A former Niger Delta militant leader, Government Ekpemupolo (aka Tompolo), has asked a Federal High Court sitting in Lagos to nullify sections 221 and 306 of the Administration of Criminal Justice Act (ACJA) 2015.
He said the sections violated his constitutional rights.
Tompolo is seeking an order “nullifying, voiding, striking down and expunging the sections to the extent of their inconsistency with the 1999 Constitution”.
Section 221 says: “Objections shall not be taken or entertained during proceedings or trial on the grounds of an imperfect or erroneous charge.”
Section 306 says: “An application for a stay of proceedings in respect of a criminal matter before a court shall not be entertained.”
Tompolo is contending that the sections were unconstitutional because they seek to prevent the court from exercising its jurisdiction to entertain any objection to a criminal charge and an application for a stay of proceedings pending appeal.
He is, thus, asking the court to stop his trial until the determination of these issues.
The Federal Government, attorney-general of the federation, Economic and Financial Crimes Commission (EFCC), inspector-general of Police, chief of Army Staff, chief of Naval Staff and chief of Air Staff are respondents.
EFCC, on March 22, arraigned Tompolo in absentia for N34 billion fraud after he failed to turn up despite being declared wanted. He was said to be “at large”.
The ex-miilitant leader was charged with a former Nigeria Maritime Administration and Safety Agency (NIMASA) Director-General Patrick Akpobolokemi; Global West Vessel Specialist Limited, Odimiri Electricals Limited and Kemi Engozu.
EFCC, in a 40-count charge before Justice Ibrahim Buba, said they allegedly diverted N34 billion for personal use. It added that the money accrued from the public private partnership agreement between NIMASA and Global West Vessel Specialist, said to be owned by Tompolo.
Before then, Justice Buba , on January 14, issued a warrant for Tompolo’s arrest.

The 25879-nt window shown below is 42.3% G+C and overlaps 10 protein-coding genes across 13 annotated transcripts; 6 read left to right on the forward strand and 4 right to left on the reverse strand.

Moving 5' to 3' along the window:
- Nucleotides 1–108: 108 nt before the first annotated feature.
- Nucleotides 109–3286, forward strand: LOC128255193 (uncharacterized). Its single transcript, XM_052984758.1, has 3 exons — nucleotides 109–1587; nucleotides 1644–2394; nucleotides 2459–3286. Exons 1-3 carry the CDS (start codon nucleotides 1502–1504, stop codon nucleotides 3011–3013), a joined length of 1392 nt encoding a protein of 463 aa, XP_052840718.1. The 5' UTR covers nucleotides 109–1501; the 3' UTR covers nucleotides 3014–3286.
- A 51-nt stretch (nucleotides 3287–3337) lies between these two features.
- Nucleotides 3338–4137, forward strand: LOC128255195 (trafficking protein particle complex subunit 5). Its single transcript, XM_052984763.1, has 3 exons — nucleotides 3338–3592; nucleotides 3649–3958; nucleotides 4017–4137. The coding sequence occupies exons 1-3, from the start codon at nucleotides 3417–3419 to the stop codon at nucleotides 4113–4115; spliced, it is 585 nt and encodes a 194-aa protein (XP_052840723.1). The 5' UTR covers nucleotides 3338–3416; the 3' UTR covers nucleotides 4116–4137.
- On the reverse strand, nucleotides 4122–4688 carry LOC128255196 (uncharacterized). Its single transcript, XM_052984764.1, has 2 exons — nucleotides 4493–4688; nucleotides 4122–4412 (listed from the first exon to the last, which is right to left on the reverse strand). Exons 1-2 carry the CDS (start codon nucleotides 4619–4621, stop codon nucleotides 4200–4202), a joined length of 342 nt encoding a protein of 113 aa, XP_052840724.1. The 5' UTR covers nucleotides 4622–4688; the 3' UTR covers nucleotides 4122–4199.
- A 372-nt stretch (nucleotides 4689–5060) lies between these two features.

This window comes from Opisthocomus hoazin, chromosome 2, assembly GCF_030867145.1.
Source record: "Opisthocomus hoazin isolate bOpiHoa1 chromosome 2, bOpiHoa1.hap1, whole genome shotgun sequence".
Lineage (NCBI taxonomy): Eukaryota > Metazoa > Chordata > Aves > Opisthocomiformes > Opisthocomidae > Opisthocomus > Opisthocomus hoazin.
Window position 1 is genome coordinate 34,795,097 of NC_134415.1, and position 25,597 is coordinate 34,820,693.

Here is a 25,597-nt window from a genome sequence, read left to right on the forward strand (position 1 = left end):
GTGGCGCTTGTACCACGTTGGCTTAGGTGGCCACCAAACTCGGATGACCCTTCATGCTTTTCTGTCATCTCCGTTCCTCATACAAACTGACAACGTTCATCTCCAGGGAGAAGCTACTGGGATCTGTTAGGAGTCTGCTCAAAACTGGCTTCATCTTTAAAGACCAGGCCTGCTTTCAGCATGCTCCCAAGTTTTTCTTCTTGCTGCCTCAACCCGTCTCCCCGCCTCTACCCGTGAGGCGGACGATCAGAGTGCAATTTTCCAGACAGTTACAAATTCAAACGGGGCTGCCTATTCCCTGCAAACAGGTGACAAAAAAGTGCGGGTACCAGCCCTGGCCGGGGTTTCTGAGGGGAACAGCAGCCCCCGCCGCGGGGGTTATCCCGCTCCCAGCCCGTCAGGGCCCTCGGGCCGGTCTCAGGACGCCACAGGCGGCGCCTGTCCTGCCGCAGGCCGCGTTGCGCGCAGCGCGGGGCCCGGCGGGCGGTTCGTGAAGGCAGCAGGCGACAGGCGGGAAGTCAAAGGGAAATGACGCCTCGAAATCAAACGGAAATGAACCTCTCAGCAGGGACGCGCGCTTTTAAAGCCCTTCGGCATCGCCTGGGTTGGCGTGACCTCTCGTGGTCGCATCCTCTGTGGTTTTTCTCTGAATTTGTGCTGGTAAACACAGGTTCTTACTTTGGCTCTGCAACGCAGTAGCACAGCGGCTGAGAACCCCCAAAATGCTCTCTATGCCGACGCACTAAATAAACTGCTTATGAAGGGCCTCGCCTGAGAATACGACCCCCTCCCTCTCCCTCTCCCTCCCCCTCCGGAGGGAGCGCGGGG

But Tompolo, on January 27, filed an application to set the warrant aside. On February 8, Justice Buba dismissed the application. Tompolo appealed the ruling on February 18.
In the fresh application filed through his lawyer Ebun-Olu Adegboruwa, Tompolo is praying the court to declare that Section 221 of the ACJA constitutes a flagrant violation of his right to fair hearing as guaranteed under sections 36(1), (4) and (6) of the 1999 Constitution.
He said the Act “seeks to be an absolute bar to any objection to a criminal charge or information, already filed” against him and others.
He also wants the court to hold that the AGF and EFCC are not entitled to deploy, use, cite or in any other manner rely on sections 221 and 306 of the ACJA in the prosecution of any criminal charge or information against him and others in any manner that will constitute a flagrant violation of his fundamental right to fair hearing.
He is seeking an injunction restraining the respondents from filing, prosecuting or further prosecuting any criminal charge or information against him and others – the prosecution of which, he said, may constitute a flagrant violation of his right to fair hearing as guaranteed by sections 36(1), (4) and (6) of the 1999 Constitution and Article VII of the African Charter on Human and Peoples’ Rights (Ratification and Enforcement) Act, Laws of the Federation of Nigeria, 2004.
No date has been fixed for the new case.
Another charge of stealing, advanced fee fraud and money laundering involving about N22.7 billion is pending against Tompolo before Justice Buba.
The judge adjourned until April 18 for Tompolo’s arraignment on the 22-count.